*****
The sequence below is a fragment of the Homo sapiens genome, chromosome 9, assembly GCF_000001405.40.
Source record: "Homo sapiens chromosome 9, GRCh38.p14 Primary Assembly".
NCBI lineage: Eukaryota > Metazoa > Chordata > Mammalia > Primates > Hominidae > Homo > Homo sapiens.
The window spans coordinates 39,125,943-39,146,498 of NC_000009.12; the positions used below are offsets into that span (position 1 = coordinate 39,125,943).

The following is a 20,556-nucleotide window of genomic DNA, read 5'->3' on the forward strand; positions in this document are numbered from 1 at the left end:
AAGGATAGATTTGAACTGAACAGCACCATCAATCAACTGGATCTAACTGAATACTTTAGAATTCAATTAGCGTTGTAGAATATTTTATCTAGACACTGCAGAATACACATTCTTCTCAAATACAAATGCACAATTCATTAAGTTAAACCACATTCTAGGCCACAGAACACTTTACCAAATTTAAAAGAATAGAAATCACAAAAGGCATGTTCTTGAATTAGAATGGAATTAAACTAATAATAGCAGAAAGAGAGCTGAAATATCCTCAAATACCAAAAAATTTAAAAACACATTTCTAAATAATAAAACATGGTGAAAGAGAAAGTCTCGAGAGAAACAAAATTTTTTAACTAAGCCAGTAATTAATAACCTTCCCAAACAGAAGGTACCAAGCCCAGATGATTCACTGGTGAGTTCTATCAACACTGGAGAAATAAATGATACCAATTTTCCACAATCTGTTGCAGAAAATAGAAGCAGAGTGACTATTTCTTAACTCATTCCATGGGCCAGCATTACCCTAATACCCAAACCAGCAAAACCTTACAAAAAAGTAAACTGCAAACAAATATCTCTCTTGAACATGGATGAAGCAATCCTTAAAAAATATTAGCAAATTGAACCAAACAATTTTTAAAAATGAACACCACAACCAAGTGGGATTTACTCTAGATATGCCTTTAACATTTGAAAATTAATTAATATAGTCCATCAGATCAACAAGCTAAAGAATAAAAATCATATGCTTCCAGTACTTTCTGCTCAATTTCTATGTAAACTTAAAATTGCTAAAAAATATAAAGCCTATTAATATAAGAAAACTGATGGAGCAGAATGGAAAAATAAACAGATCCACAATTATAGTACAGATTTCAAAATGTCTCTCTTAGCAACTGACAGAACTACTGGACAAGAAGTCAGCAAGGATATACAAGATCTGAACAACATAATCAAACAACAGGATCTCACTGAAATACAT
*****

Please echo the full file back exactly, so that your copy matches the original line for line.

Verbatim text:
The sequence below is a fragment of the Homo sapiens genome, chromosome 9, assembly GCF_000001405.40.
Source record: "Homo sapiens chromosome 9, GRCh38.p14 Primary Assembly".
NCBI lineage: Eukaryota > Metazoa > Chordata > Mammalia > Primates > Hominidae > Homo > Homo sapiens.
The window spans coordinates 39,125,943-39,146,498 of NC_000009.12; the positions used below are offsets into that span (position 1 = coordinate 39,125,943).

The following is a 20,556-nucleotide window of genomic DNA, read 5'->3' on the forward strand; positions in this document are numbered from 1 at the left end:
AAGGATAGATTTGAACTGAACAGCACCATCAATCAACTGGATCTAACTGAATACTTTAGAATTCAATTAGCGTTGTAGAATATTTTATCTAGACACTGCAGAATACACATTCTTCTCAAATACAAATGCACAATTCATTAAGTTAAACCACATTCTAGGCCACAGAACACTTTACCAAATTTAAAAGAATAGAAATCACAAAAGGCATGTTCTTGAATTAGAATGGAATTAAACTAATAATAGCAGAAAGAGAGCTGAAATATCCTCAAATACCAAAAAATTTAAAAACACATTTCTAAATAATAAAACATGGTGAAAGAGAAAGTCTCGAGAGAAACAAAATTTTTTAACTAAGCCAGTAATTAATAACCTTCCCAAACAGAAGGTACCAAGCCCAGATGATTCACTGGTGAGTTCTATCAACACTGGAGAAATAAATGATACCAATTTTCCACAATCTGTTGCAGAAAATAGAAGCAGAGTGACTATTTCTTAACTCATTCCATGGGCCAGCATTACCCTAATACCCAAACCAGCAAAACCTTACAAAAAAGTAAACTGCAAACAAATATCTCTCTTGAACATGGATGAAGCAATCCTTAAAAAATATTAGCAAATTGAACCAAACAATTTTTAAAAATGAACACCACAACCAAGTGGGATTTACTCTAGATATGCCTTTAACATTTGAAAATTAATTAATATAGTCCATCAGATCAACAAGCTAAAGAATAAAAATCATATGCTTCCAGTACTTTCTGCTCAATTTCTATGTAAACTTAAAATTGCTAAAAAATATAAAGCCTATTAATATAAGAAAACTGATGGAGCAGAATGGAAAAATAAACAGATCCACAATTATAGTACAGATTTCAAAATGTCTCTCTTAGCAACTGACAGAACTACTGGACAAGAAGTCAGCAAGGATATACAAGATCTGAACAACATAATCAAACAACAGGATCTCACTGAAATACAT